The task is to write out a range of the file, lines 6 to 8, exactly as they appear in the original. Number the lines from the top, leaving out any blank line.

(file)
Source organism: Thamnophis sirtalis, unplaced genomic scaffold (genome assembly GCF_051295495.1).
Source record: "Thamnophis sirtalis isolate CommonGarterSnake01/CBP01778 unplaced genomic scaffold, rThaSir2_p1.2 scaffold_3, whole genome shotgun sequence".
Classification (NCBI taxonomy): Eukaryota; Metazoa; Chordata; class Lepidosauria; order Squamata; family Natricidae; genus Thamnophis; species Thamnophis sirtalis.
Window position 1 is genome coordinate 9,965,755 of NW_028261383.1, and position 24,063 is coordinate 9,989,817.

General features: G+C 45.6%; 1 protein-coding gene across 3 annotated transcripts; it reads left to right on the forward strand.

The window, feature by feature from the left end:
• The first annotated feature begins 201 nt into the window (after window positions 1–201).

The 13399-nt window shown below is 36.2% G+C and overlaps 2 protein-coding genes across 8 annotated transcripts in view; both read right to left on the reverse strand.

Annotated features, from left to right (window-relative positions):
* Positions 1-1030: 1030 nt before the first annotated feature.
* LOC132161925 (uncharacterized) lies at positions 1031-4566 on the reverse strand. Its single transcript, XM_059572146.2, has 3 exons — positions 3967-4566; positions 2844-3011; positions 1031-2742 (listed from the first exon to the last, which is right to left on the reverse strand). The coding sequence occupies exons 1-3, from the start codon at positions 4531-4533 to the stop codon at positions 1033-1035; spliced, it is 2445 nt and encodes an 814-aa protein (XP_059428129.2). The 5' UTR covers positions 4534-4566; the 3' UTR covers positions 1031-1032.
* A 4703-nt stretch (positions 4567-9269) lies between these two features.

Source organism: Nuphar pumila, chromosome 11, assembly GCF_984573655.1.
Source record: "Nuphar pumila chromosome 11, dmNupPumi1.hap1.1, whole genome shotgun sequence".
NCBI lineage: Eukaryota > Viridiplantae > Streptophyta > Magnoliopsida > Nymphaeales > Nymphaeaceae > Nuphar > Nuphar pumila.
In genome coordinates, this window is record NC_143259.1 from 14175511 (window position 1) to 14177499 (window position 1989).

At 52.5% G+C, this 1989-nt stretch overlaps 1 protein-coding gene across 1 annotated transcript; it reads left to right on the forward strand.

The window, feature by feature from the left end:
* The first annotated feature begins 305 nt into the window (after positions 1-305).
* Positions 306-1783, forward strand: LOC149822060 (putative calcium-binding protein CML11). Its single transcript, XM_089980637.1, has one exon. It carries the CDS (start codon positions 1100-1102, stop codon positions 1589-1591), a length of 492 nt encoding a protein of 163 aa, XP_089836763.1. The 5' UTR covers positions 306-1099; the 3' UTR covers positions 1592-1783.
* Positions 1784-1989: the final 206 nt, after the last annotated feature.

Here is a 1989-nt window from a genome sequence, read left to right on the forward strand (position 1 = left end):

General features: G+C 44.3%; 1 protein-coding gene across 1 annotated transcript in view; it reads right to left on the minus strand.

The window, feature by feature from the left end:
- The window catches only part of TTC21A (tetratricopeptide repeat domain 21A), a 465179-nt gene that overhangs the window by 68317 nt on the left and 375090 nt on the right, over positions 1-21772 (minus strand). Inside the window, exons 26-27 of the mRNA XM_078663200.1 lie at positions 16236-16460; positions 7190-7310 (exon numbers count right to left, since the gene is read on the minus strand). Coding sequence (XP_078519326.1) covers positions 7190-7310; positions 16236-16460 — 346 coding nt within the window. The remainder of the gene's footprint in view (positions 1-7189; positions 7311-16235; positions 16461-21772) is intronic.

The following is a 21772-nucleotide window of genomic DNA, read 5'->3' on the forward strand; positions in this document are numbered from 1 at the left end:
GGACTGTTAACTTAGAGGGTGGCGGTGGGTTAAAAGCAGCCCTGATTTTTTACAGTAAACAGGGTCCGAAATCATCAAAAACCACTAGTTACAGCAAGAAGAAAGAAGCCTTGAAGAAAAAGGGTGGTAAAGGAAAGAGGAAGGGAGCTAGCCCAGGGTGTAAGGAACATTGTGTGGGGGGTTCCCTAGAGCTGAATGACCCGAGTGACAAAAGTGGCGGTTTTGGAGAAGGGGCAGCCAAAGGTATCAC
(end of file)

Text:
The window, feature by feature from the left end:
• The first annotated feature begins 201 nt into the window (after window positions 1–201).

The 13399-nt window shown below is 36.2% G+C and overlaps 2 protein-coding genes across 8 annotated transcripts in view; both read right to left on the reverse strand.